The regionalization of parties’ support in the 2012 Alberta election both matches and defies the predictions of many commentators, myself included. What has come true is the north-south split between the PCs and Wildrose in rural Alberta. What has not materialized is the Edmonton-Calgary split, with both cities going overwhelmingly to the PCs.
Figure 1: Regional popular vote averages
Daveberta beat me to posting regional numbers, and this table gets at the same idea, but his compiles the aggregate vote totals in a region, whereas I compare popular vote averages across regions. I compiled similar tables for the 2008 election, which can be seen here. (See the bottom of this post for some notes on methodology.)
The second table reports the party’s percentage of the popular vote in each region relative to the provincial average. This table shows the areas of relative strength and weakness of each party, which gives a different perspective than just looking at their regional percentage of the popular vote without additional context.
Figure 2: Regional popular vote averages, relative to provincial average
The PCs, though having regional variations in their support, did well across the province. Their weakest areas were inner-city Edmonton and the Greater Calgary Region—areas that went NDP/Liberal and Wildrose, respectively. In southern Alberta, where the vast majority of the seats went Wildrose, the PCs were still competitive, and their loss is due to the Wildrose’s strength moreso than their own weaknesses. However, the most interesting feature (at least to me) is that, in both Calgary and Edmonton, there are significant variations in support between the sub-regions of the inner-city, the suburbs, and the surrounding metropolitan areas that are not technically part of the cities’ corporate boundaries. The PCs are stronger in metro Edmonton and weaker in metro Calgary by about the same magnitude.
The bedrock of the Wildrose’s support is in metro Calgary and rural southern Alberta. They also did better than their provincial average in both rural central and rural northern Alberta. The difference in between two regions is that the PCs were weaker in central Alberta than in northern Alberta, which resulted in the Wildrose sweeping central Alberta. The Wildrose’s weakest area, by far, is within the City of Edmonton. However, they were only a few points under their average in metro Edmonton, which is likely as a result of their alliance with local lobby groups, such as RETA, on property rights and power line issues. I believe the over-estimation of Wildrose support in both CMAs is at least partially attributable to polling firms using CMAs as their sampling area, as opposed to just the technical city boundaries. Such errors could lead one (myself included) to believe that the Wildrose could pick up seats in Edmonton (which they did not) and that they would sweep Calgary (which they also did not). Even in Calgary, where they won two seats and have several strong second-place finishes, the Wildrose were still only a few points above their province-wide average, and finished 10 points behind the PCs in both the inner-city and suburbs. The reasons for such are being debated, but Deborah Yedlin’s endorsement of the PCs suggests that, while Calgary has a stereotypically conservative and corporate outlook, Danielle Smith and the Wildrose could be seen as potentially bad for business, given their views and the degree of change that they plan to implement.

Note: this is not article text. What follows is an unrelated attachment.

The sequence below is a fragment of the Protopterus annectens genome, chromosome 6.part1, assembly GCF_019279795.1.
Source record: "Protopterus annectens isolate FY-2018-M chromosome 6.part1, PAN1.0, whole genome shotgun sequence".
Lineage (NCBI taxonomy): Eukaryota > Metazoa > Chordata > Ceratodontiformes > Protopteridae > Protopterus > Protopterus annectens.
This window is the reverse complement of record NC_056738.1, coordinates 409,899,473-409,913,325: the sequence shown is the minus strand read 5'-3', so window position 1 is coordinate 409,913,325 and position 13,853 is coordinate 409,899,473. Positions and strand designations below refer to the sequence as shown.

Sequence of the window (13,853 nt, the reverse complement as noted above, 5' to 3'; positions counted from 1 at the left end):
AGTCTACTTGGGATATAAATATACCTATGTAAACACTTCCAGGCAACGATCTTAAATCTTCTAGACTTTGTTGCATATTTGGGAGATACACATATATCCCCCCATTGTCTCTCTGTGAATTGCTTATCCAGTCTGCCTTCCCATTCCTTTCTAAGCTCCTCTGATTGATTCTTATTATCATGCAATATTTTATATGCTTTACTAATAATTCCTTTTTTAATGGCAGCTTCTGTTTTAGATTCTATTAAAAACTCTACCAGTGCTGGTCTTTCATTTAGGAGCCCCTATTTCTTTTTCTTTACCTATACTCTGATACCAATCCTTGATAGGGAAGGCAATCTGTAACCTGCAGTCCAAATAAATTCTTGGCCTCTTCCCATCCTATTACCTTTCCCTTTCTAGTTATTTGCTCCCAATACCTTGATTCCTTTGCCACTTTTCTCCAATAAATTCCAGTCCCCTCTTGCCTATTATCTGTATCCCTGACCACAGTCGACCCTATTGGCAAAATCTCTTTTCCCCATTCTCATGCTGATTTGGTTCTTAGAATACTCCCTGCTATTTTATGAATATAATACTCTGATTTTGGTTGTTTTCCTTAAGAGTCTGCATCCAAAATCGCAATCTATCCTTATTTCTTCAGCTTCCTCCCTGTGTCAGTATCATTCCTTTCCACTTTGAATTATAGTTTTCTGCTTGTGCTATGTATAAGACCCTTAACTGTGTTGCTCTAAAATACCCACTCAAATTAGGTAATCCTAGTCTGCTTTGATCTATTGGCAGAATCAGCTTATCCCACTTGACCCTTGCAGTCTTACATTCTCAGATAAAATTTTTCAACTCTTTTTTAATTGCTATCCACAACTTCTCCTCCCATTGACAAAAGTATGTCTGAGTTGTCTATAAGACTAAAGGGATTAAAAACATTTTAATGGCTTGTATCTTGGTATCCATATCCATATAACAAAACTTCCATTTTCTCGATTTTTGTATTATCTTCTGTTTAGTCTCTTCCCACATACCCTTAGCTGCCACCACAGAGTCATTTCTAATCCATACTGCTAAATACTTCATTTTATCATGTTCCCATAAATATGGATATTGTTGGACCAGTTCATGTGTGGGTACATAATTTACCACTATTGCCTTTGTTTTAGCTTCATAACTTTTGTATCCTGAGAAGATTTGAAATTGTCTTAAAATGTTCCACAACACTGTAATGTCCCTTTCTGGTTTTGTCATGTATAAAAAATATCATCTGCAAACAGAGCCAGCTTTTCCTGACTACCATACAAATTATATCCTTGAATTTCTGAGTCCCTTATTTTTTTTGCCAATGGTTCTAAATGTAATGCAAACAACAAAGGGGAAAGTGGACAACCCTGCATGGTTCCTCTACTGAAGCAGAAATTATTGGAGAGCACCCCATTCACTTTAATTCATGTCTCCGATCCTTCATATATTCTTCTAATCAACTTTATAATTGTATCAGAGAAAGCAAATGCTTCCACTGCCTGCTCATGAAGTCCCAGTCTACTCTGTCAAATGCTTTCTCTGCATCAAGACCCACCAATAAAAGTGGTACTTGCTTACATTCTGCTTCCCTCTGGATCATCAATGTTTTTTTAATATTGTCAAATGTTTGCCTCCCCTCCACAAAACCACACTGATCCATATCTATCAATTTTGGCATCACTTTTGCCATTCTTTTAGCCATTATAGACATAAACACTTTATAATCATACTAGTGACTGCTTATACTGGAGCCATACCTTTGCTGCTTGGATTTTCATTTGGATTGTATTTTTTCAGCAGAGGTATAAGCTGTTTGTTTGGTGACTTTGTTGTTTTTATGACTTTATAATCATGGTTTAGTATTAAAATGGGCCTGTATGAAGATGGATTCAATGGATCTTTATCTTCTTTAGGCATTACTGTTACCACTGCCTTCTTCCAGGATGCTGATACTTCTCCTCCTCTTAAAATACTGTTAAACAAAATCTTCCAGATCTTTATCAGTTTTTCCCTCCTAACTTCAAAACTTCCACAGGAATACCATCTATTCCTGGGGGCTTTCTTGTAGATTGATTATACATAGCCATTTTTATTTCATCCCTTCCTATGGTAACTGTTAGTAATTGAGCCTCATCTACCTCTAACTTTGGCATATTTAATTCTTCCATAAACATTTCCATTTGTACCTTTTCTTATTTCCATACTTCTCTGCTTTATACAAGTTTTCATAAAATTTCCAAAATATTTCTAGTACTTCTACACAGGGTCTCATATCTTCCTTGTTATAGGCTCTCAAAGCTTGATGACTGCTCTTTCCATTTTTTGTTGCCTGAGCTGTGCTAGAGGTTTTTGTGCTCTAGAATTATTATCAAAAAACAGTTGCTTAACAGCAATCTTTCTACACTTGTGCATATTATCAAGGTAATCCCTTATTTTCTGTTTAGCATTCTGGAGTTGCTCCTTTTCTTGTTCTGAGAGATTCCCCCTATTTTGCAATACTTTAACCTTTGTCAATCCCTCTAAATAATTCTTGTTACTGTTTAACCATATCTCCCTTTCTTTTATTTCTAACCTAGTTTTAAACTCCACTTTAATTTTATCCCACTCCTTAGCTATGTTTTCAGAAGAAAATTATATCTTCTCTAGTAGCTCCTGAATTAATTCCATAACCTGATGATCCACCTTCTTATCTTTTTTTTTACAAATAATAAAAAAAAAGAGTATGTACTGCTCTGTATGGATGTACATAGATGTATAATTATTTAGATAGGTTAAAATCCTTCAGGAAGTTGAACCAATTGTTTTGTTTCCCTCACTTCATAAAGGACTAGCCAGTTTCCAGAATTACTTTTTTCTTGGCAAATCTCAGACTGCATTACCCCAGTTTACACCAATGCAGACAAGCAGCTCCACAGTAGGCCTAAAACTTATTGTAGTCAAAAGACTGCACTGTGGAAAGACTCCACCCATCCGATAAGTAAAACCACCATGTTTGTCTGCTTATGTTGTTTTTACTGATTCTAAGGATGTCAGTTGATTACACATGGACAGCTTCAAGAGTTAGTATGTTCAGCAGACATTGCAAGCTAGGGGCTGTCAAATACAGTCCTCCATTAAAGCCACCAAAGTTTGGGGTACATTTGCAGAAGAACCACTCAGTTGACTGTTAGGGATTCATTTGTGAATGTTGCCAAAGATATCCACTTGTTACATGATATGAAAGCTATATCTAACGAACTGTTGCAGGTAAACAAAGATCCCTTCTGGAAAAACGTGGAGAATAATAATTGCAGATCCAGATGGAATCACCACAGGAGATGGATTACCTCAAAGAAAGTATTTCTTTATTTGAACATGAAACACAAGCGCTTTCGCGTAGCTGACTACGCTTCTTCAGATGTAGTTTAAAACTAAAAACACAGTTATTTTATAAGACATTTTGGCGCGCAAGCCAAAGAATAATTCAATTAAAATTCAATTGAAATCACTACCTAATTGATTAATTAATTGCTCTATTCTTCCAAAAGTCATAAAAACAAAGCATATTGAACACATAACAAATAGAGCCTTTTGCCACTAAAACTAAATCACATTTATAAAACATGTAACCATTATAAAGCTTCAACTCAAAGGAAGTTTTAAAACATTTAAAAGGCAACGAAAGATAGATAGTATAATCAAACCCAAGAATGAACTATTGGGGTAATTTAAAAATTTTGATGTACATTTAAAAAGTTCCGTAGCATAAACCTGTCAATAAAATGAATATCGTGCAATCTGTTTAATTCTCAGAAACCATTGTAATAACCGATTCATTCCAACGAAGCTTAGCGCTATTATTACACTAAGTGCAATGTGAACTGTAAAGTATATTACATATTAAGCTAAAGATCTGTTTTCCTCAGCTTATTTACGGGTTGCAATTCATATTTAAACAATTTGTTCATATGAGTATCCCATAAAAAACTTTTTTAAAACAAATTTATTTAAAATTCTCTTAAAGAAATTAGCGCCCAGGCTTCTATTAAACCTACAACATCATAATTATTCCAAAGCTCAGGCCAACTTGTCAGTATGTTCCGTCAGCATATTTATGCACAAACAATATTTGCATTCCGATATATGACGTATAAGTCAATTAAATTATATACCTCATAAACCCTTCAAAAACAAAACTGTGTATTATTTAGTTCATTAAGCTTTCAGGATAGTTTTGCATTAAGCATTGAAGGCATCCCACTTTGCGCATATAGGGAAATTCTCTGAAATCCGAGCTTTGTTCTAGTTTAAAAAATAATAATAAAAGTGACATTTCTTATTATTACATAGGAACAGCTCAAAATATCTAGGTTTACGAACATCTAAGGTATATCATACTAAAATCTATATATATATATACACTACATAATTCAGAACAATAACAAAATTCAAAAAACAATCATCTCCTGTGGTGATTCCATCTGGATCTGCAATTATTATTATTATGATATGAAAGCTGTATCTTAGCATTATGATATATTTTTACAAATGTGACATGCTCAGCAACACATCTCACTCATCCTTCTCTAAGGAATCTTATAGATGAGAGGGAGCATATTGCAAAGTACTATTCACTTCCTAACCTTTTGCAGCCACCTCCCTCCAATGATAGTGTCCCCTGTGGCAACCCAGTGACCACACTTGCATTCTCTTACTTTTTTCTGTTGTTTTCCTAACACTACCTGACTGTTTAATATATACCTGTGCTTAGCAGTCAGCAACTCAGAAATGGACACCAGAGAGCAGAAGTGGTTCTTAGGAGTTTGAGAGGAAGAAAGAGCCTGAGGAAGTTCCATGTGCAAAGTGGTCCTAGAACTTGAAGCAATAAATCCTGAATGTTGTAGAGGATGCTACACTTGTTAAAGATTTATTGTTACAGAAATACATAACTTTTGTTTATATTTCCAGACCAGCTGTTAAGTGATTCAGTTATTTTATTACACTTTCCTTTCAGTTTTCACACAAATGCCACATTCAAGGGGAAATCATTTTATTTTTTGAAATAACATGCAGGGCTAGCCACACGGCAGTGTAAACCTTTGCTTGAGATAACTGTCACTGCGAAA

The Liberals’ strongest areas are the city of Edmonton and inner-city Calgary. Unsurprisingly, given the strength of the NDP in Edmonton, the Liberals picked up more seats in Calgary because they faced less competition from the NDP. That the Liberals were able to hang on to five seats demonstrates the importance of incumbency and local star candidates, and their three seats in Calgary are arguably held more on a personal rather than party basis.
Similarly, the NDP is strongest in inner-city Edmonton, and Brian Mason and Rachel Notley’s seats are two of the safest seats in the entire province. The NDP also did very well in Lethbridge, where their showing was likely bolstered by local star candidate Shannon Phillips. However, the NDP has a lot of work to do in even inner-city Calgary, where prominent centre-left Liberals David Swann and Kent Hehr likely attract many traditionally-NDP voters.
The Alberta Party’s strongest showing was in West Yellowhead, where leader Glenn Taylor ran. They ran credible local campaigns in Edmonton-Rutherford and Glenora, where they were able to come close to tying with the Liberals. Their eventual goal should be to displace the Liberals, though their showing in this election shows they still have much work to do before the next election.
The non-conservative parties have some soul-searching to do. While ChangeAlberta tried to coordinate the voters on the centre and the left, the tribal loyalties that bind partisans to their party are too strong. Moreover, the centre is getting a lot more crowded with the entrance of the Alberta Party, Brian Mason’s efforts to moderate the NDP, and, most importantly, Redford shifting the centre of gravity of the PCs to the centre. Both the NDP and the Liberals have been wiped off the electoral map before, and, if 1993 is an indicator, the only way for a non-conservative party to have a credible shot at forming government is if it obliterates its rivals on the centre and left.